Child Custody And Parent Relocation
Attorney Frank Tournour has represented clients in East Brunswick for over 30 years. He has handled many cases involving the right of a custodial parent to relocate. Whether you are considering relocating or you want to contest relocation, we can help at Tournour Law.
Can A Parent Relocate With A Child?
Every case and situation is unique. The type of custody arrangement you have makes a difference. The custodial parent has the right to move freely for work and other circumstances. The other parent, however, has a right to have a relationship with the child. When one parent wants to move a considerable distance from the other (even within New Jersey), that parent must obtain permission from the other parent or the court.
When There Is Not A Custody Order In Place
If no custody order is in place, one parent cannot take the child out of state against the other parent’s wishes. Doing so could result in kidnapping charges and an eventual loss of custodial rights.
When one parent wants to move a considerable distance from the other (even within the same state), they must obtain permission from the other parent or the court.
Sole Or Primary Physical Custody
A parent who has sole physical custody (or primary custody) can generally move with the child as long as he or she proves the relocation is in good faith. This means the move has to be for a job or a spouse’s job, or to live closer to family, and is not being done to interfere with the other parent’s relationship. The parent wanting to relocate must prove that the child will have the same or improved opportunities regarding health care, education and recreation. The relocating parent must also provide a proposed visitation plan. Generally, in cases of sole or primary custody, the child spends school holidays and breaks with the noncustodial parent and the rest of the year with the custodial parent.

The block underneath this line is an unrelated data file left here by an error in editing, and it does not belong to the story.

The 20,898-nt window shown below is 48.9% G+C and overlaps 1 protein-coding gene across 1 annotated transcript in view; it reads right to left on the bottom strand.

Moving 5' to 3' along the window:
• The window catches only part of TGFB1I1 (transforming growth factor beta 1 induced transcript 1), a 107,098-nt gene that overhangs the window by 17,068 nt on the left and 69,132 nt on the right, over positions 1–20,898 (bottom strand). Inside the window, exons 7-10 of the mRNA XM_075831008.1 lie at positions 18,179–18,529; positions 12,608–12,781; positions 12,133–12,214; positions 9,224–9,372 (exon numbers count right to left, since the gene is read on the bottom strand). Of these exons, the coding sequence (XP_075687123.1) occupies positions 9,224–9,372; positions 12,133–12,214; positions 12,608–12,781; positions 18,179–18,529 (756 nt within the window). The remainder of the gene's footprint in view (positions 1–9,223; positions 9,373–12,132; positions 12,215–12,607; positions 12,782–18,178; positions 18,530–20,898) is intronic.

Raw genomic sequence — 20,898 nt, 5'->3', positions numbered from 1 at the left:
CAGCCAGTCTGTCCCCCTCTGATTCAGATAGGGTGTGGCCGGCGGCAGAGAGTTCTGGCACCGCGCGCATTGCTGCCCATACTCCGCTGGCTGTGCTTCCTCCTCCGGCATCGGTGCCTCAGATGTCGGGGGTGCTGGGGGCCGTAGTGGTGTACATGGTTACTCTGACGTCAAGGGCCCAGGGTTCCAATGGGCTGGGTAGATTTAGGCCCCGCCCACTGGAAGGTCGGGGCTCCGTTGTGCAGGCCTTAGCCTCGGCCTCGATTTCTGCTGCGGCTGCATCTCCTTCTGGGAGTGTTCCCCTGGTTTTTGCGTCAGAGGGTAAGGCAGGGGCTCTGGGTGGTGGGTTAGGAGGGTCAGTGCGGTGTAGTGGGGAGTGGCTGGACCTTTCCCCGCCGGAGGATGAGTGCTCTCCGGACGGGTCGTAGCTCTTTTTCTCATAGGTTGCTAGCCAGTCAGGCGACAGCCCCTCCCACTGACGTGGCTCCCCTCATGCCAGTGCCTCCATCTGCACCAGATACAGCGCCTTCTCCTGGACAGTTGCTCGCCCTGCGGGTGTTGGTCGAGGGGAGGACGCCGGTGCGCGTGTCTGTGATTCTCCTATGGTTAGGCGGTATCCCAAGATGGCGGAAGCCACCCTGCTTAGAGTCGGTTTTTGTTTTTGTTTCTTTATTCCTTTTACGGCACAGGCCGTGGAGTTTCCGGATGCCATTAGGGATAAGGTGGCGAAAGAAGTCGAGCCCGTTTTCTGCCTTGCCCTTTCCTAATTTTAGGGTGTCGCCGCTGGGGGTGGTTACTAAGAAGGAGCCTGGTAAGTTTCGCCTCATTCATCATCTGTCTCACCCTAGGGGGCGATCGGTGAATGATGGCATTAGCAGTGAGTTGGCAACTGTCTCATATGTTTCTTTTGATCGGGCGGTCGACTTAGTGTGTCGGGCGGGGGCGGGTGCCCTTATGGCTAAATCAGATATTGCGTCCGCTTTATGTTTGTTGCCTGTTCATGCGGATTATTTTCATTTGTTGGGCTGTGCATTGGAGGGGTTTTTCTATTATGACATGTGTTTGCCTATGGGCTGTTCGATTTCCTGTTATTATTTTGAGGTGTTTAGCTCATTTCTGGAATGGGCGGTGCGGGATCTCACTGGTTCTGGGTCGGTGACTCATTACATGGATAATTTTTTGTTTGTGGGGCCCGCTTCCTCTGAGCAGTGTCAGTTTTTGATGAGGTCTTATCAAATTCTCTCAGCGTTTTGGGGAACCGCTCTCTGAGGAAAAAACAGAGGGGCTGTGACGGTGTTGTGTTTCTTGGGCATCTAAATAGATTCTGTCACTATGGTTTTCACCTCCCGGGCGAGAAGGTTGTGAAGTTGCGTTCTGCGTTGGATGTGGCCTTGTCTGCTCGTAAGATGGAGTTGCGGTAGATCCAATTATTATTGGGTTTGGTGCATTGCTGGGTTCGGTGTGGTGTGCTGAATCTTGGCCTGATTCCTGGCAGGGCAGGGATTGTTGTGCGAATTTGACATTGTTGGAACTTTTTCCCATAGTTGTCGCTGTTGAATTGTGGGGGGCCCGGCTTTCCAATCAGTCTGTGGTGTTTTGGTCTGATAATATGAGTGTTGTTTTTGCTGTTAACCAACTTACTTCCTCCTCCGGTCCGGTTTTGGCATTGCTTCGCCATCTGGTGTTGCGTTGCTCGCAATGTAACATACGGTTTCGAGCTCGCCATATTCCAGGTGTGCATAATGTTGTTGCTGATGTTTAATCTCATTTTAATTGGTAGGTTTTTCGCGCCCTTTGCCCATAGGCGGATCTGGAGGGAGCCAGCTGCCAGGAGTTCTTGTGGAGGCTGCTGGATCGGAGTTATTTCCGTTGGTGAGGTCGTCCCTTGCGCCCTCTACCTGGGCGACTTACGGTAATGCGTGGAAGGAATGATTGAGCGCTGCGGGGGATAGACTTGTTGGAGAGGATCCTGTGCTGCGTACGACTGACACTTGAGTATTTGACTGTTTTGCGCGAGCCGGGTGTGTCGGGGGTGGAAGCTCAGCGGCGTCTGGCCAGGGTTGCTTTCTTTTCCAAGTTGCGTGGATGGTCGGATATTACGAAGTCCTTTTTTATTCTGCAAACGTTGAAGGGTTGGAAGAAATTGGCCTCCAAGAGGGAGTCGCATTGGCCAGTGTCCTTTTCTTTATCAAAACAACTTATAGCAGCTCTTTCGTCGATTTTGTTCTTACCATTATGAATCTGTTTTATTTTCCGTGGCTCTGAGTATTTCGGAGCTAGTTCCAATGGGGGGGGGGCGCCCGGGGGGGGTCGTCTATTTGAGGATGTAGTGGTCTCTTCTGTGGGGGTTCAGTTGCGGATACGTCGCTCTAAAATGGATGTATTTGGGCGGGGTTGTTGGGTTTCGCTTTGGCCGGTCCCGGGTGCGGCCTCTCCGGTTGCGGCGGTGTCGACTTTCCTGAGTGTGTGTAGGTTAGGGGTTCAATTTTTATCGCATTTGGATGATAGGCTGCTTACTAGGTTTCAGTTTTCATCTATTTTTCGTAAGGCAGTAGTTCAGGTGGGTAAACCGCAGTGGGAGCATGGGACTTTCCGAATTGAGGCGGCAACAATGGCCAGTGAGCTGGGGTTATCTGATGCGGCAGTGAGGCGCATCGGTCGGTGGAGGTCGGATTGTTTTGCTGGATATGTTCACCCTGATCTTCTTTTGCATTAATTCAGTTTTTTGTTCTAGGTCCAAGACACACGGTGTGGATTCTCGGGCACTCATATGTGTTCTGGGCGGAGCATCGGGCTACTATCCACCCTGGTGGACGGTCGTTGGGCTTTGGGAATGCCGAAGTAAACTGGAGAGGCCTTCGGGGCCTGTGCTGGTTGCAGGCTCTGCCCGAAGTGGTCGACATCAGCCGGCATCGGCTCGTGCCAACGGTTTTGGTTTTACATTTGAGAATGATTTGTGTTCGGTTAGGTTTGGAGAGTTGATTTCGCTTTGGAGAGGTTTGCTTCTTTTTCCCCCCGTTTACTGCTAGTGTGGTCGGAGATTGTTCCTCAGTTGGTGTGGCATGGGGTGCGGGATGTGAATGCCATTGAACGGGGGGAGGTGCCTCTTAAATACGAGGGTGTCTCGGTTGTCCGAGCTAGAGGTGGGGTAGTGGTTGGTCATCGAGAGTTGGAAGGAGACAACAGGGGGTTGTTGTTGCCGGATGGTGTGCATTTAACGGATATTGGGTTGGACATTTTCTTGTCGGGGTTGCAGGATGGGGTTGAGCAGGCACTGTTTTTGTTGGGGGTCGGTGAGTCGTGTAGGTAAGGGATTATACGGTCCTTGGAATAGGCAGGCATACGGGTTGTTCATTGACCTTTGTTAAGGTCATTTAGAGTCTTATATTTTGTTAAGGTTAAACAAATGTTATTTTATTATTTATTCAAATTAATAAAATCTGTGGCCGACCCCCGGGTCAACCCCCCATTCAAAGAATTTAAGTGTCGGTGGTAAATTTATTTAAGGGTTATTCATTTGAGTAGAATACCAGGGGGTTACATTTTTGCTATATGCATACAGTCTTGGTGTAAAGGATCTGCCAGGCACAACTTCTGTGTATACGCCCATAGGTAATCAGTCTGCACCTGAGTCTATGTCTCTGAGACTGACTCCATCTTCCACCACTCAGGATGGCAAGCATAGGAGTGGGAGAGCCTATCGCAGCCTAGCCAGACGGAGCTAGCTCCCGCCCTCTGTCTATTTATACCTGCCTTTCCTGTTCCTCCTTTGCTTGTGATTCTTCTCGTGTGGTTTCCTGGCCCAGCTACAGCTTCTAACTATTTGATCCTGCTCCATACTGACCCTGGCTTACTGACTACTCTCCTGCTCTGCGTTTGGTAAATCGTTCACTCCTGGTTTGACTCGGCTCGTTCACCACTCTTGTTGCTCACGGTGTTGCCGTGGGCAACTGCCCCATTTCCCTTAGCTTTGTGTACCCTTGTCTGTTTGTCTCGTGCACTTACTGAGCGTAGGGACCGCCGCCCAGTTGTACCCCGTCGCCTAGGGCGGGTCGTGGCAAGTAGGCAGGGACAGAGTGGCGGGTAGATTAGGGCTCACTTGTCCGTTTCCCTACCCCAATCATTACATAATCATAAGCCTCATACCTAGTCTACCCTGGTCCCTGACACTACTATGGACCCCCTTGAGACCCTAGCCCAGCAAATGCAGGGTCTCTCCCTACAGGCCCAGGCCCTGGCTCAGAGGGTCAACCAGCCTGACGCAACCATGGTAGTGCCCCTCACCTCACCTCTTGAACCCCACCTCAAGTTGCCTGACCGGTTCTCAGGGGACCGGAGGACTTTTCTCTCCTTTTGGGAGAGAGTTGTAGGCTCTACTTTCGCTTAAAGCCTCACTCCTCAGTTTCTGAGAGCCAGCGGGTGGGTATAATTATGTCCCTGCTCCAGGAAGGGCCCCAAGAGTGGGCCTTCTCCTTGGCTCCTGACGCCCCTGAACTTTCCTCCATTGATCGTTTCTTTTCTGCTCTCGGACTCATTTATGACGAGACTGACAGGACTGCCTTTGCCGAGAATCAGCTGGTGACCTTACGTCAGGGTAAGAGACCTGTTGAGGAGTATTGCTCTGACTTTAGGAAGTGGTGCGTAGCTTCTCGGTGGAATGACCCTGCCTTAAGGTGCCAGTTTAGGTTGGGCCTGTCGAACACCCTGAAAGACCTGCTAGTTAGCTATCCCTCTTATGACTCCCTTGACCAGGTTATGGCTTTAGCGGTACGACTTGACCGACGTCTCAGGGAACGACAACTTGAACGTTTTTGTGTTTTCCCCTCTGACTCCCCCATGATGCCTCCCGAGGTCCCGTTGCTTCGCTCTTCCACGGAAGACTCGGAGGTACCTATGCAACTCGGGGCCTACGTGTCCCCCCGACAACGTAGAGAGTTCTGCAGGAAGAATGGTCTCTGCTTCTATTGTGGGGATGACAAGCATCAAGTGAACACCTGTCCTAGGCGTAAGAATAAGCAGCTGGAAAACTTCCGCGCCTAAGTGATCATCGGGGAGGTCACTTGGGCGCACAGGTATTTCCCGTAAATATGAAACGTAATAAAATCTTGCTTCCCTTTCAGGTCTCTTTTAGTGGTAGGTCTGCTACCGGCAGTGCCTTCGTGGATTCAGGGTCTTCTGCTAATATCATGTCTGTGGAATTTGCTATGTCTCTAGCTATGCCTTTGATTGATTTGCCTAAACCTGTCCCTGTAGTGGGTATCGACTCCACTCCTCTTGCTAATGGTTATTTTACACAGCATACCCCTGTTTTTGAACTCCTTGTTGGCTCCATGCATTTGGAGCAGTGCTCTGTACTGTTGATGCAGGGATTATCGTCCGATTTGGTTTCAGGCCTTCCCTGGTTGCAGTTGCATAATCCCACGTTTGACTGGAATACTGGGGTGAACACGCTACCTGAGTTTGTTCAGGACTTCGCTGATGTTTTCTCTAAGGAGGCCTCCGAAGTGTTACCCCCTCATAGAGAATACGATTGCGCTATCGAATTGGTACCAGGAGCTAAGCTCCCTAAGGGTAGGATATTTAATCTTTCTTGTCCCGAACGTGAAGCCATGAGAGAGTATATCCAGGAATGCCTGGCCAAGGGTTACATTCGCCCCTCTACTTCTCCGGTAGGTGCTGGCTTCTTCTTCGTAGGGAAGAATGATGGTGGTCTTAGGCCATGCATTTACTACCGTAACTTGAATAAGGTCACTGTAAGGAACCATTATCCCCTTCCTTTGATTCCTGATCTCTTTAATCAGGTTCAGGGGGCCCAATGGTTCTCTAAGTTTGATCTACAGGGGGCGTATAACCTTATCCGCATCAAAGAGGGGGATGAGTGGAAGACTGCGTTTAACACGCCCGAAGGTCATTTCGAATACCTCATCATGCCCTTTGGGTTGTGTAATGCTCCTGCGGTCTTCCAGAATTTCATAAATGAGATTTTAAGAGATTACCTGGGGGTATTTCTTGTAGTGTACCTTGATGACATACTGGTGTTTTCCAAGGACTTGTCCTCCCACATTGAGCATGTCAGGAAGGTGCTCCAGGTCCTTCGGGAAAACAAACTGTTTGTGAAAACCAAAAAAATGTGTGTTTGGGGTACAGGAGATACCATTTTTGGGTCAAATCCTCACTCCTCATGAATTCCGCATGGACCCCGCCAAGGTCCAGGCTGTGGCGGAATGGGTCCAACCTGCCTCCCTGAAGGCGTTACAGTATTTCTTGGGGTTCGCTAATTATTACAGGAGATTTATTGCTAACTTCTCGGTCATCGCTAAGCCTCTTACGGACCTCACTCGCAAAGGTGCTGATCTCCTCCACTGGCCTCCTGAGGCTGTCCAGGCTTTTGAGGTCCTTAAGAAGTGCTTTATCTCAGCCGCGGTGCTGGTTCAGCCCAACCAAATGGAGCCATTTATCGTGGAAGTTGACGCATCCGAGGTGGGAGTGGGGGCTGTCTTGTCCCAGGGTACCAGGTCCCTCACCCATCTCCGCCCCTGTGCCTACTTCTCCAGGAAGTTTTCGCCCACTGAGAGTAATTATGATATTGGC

Joint Legal And Physical Custody
According to New Jersey state law, if both parents truly share both legal and physical custody, the court will approach the matter as a custody modification. Due to the changing circumstances, joint custody will no longer be an option and have to change. Hearings will take place in which the court will determine what is in the best interest of the child. The court will then appoint one of the parents with primary physical custody.
Factors That May Affect The Custody Arrangement
Every situation comes with its own unique set of facts and circumstances. The court will look at a variety of factors when reviewing child custody arrangements and relocations:
- Each parent’s finances
- Any special needs of the child
- The child’s relationship with each parent and extended family members
- If age-appropriate, the child’s own preferences
If one parent has better job security or a higher salary, that may play a role in the court’s determination. It all ultimately depends on the child’s best interests.
Contact Our Law Firm
If you are considering relocating or you want to contest a relocation, contact Tournour Law today by calling 732-913-3634 or emailing us through our website to schedule an initial consultation. We are here to help ensure that your child’s best interests are upheld.